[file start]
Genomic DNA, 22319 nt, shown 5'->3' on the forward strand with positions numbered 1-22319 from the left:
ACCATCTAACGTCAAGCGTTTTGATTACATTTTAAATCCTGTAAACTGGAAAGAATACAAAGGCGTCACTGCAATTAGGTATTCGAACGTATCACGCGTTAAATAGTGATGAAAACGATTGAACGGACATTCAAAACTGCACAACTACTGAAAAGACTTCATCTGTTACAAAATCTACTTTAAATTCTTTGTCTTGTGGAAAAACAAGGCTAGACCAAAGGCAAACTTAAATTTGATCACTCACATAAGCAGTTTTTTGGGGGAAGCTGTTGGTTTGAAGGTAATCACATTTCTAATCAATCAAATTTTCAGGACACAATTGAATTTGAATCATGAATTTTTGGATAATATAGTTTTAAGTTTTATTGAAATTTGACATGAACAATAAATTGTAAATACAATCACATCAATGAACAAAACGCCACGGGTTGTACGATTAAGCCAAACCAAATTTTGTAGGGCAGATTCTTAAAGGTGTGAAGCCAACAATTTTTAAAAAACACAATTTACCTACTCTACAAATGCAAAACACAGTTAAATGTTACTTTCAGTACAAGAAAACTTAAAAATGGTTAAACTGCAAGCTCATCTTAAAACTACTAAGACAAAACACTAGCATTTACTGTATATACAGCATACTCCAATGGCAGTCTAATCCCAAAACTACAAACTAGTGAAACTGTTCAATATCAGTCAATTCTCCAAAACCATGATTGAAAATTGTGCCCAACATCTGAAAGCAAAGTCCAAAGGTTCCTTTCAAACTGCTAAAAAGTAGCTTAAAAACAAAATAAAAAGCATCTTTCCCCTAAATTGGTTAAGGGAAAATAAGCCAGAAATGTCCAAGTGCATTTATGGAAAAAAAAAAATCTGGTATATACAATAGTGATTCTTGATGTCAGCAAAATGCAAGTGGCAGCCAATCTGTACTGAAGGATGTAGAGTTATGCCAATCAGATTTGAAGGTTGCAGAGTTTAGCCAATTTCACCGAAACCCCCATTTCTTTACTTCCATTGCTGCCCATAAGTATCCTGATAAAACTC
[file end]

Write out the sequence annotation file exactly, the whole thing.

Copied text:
Genomic DNA, 22319 nt, shown 5'->3' on the forward strand with positions numbered 1-22319 from the left:
ACCATCTAACGTCAAGCGTTTTGATTACATTTTAAATCCTGTAAACTGGAAAGAATACAAAGGCGTCACTGCAATTAGGTATTCGAACGTATCACGCGTTAAATAGTGATGAAAACGATTGAACGGACATTCAAAACTGCACAACTACTGAAAAGACTTCATCTGTTACAAAATCTACTTTAAATTCTTTGTCTTGTGGAAAAACAAGGCTAGACCAAAGGCAAACTTAAATTTGATCACTCACATAAGCAGTTTTTTGGGGGAAGCTGTTGGTTTGAAGGTAATCACATTTCTAATCAATCAAATTTTCAGGACACAATTGAATTTGAATCATGAATTTTTGGATAATATAGTTTTAAGTTTTATTGAAATTTGACATGAACAATAAATTGTAAATACAATCACATCAATGAACAAAACGCCACGGGTTGTACGATTAAGCCAAACCAAATTTTGTAGGGCAGATTCTTAAAGGTGTGAAGCCAACAATTTTTAAAAAACACAATTTACCTACTCTACAAATGCAAAACACAGTTAAATGTTACTTTCAGTACAAGAAAACTTAAAAATGGTTAAACTGCAAGCTCATCTTAAAACTACTAAGACAAAACACTAGCATTTACTGTATATACAGCATACTCCAATGGCAGTCTAATCCCAAAACTACAAACTAGTGAAACTGTTCAATATCAGTCAATTCTCCAAAACCATGATTGAAAATTGTGCCCAACATCTGAAAGCAAAGTCCAAAGGTTCCTTTCAAACTGCTAAAAAGTAGCTTAAAAACAAAATAAAAAGCATCTTTCCCCTAAATTGGTTAAGGGAAAATAAGCCAGAAATGTCCAAGTGCATTTATGGAAAAAAAAAAATCTGGTATATACAATAGTGATTCTTGATGTCAGCAAAATGCAAGTGGCAGCCAATCTGTACTGAAGGATGTAGAGTTATGCCAATCAGATTTGAAGGTTGCAGAGTTTAGCCAATTTCACCGAAACCCCCATTTCTTTACTTCCATTGCTGCCCATAAGTATCCTGATAAAACTC